Traditionally, the Kormenian law has been considered the main source of inspiration for the Ruthene Code. However, this is true only with regard to the law of obligations and the law of things (except for principle of abstraction), while it is not true at all in the matters of family and successions.
The indisputable main source of the Civil Code is the Kormenian Law and Mauryan jurisprudence since 2800 of Marcelo I, perhaps the pinnacle of Mauryan ius commune. For instance, in relating the acquisition of property, the code makes a clear distinction between the titles and the actual acquisition of property, similarly to the Kormenian Law and the Aquitanian Bürgerliches Gesetzbuch.
The traditional Arcadian law is also manifested strongly in the matter of successions. This is true notwithstanding the important modernisations made by the Code, such as eliminating the preference for the males in the adjudication of the estate and the adoption of a rule against successive ususfructs.
Similarly, it adopted the Canonical Law provisions regarding marriage.
The Code made important changes, inspired by the examples of Eridanian Codes in place or in preparation. Regarding the real estate, the Code was inspired by the old Aquitanian registry system, adapting it to the necessities of the post-parsian economy. It was the first Civil Code containing especific provisions regarding the legal persons systematically.
The Code based its method of interpretation on the Louisiana Code creating a original system based in the jurisprudence and the interpretations of laws.
Although the Kormenian law influenced the Ruthene Code largely regarding the law of obligations, this influence is in no case a mere transcription. For instance, while the Korimi Code's final book is entitled "On Contracts", the Ruthene Code's last book, second title, is named "On the declarations of will", comprising a general theory of contract.
The Ruthene Code is of clear neoclassic inspiration. Each institution is first aborded from an axiom and then the articles or sections cite examples or consequences of the axiom with a didactic purpose.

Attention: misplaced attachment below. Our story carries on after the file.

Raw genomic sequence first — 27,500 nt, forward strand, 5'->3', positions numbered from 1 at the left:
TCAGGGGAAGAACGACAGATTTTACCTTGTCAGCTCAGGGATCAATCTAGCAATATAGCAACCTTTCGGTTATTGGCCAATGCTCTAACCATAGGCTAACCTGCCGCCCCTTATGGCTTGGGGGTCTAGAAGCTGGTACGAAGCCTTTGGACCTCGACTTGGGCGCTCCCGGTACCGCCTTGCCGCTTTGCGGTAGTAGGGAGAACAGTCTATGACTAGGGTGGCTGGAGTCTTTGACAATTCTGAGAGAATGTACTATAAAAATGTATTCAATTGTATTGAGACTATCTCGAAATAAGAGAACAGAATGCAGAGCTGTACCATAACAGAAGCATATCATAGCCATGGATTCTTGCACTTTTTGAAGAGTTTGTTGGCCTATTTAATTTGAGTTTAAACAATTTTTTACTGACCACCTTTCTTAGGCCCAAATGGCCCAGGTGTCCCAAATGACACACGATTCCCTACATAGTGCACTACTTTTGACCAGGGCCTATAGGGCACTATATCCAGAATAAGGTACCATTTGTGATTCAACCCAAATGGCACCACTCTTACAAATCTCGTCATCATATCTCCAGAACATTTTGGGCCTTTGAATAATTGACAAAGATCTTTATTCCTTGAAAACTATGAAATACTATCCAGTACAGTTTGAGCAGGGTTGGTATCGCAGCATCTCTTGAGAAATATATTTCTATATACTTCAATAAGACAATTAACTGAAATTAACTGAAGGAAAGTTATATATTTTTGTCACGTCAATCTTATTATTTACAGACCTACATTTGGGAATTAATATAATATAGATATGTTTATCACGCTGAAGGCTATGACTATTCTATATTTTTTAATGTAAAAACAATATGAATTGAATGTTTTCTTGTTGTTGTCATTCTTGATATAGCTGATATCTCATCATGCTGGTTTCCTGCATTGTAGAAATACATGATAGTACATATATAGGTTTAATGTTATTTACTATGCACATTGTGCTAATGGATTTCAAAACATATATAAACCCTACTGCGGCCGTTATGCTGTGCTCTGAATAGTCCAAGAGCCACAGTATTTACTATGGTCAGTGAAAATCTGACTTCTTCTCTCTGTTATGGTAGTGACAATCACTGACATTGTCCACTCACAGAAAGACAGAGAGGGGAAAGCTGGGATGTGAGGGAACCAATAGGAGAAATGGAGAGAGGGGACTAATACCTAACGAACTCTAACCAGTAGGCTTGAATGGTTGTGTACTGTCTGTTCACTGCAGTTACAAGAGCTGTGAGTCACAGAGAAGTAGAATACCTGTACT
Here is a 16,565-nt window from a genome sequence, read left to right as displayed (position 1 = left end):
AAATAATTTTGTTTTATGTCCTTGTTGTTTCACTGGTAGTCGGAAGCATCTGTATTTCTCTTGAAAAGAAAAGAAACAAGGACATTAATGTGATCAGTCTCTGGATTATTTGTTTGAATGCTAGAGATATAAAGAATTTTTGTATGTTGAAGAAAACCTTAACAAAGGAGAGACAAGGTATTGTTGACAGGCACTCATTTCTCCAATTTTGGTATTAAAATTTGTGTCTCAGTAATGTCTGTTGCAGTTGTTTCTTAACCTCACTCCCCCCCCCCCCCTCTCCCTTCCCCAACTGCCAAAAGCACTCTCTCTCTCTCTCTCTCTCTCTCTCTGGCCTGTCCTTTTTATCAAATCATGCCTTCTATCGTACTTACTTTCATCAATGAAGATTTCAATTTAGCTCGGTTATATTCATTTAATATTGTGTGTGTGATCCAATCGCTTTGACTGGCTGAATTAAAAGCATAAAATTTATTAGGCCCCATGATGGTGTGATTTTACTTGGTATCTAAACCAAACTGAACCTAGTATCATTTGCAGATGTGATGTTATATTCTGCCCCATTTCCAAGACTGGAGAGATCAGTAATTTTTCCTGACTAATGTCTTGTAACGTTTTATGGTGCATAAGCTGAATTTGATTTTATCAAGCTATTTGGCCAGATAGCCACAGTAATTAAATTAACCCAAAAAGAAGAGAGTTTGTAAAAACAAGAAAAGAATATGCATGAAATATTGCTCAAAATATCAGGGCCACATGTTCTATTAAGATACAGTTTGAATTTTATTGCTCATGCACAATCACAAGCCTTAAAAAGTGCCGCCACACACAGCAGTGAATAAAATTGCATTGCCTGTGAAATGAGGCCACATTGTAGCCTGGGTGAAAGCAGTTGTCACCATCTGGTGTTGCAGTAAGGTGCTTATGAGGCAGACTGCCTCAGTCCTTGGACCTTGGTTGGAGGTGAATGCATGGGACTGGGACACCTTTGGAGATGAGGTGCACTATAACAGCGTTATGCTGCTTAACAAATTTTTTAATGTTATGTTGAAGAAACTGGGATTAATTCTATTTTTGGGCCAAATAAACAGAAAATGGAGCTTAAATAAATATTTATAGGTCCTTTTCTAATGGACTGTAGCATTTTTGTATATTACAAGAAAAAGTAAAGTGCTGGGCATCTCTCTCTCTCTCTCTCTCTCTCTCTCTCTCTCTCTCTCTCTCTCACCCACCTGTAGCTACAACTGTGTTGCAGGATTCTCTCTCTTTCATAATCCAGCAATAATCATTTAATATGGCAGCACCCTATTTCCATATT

- Preliminary title (articles 1 to 53): the title deals with law in general. Similar to the Arcadian Code, it establishes that laws could only be applied if they had been duly promulgated and if they had been published officially (including provisions for publishing delays, given the means of communication available at the time). Thus, no secret laws were authorized. It prohibited ex post facto laws (i.e. laws that apply to events that occurred before them). It also prohibits judges from passing general judgments of a legislative value, see above. It also defines certain concepts general to the whole civil law.
- Book I: On persons (articles 54 to 564): the book deals with the birth and death of persons, marriage and paternity. It also deals with the creation and liability of legal persons. This section of the Code has been highly modified in the last 20 years, along with the Book III, in order to eliminate discriminations between children born from married and unmarried couples.
- Book II: On goods, its property, possession, use and profit (articles 565 to 950): the book contains the general dispositions relative to the distinct kinds of goods, the means of property acquisition, possession, the rights different from property and the judicial remedies to protect them.
- Book III: On successions and donations (articles 951 to 1436): it makes provisions regarding the destination of the property after the death of a person, the formation and execution of wills and, finally, it deals with donations.
- Book IV: On obligations in general and contracts (articles 1437 to 2524): the book regulates the general theory of contracts, the most important contracts in particular, the annulment and satisfaction of contracts. It also deals with torts.
- Final article: On the obedience of the Code: the title determines the date in which the Code would come into force and the derogation of all laws relative to the matter of the Civil Code.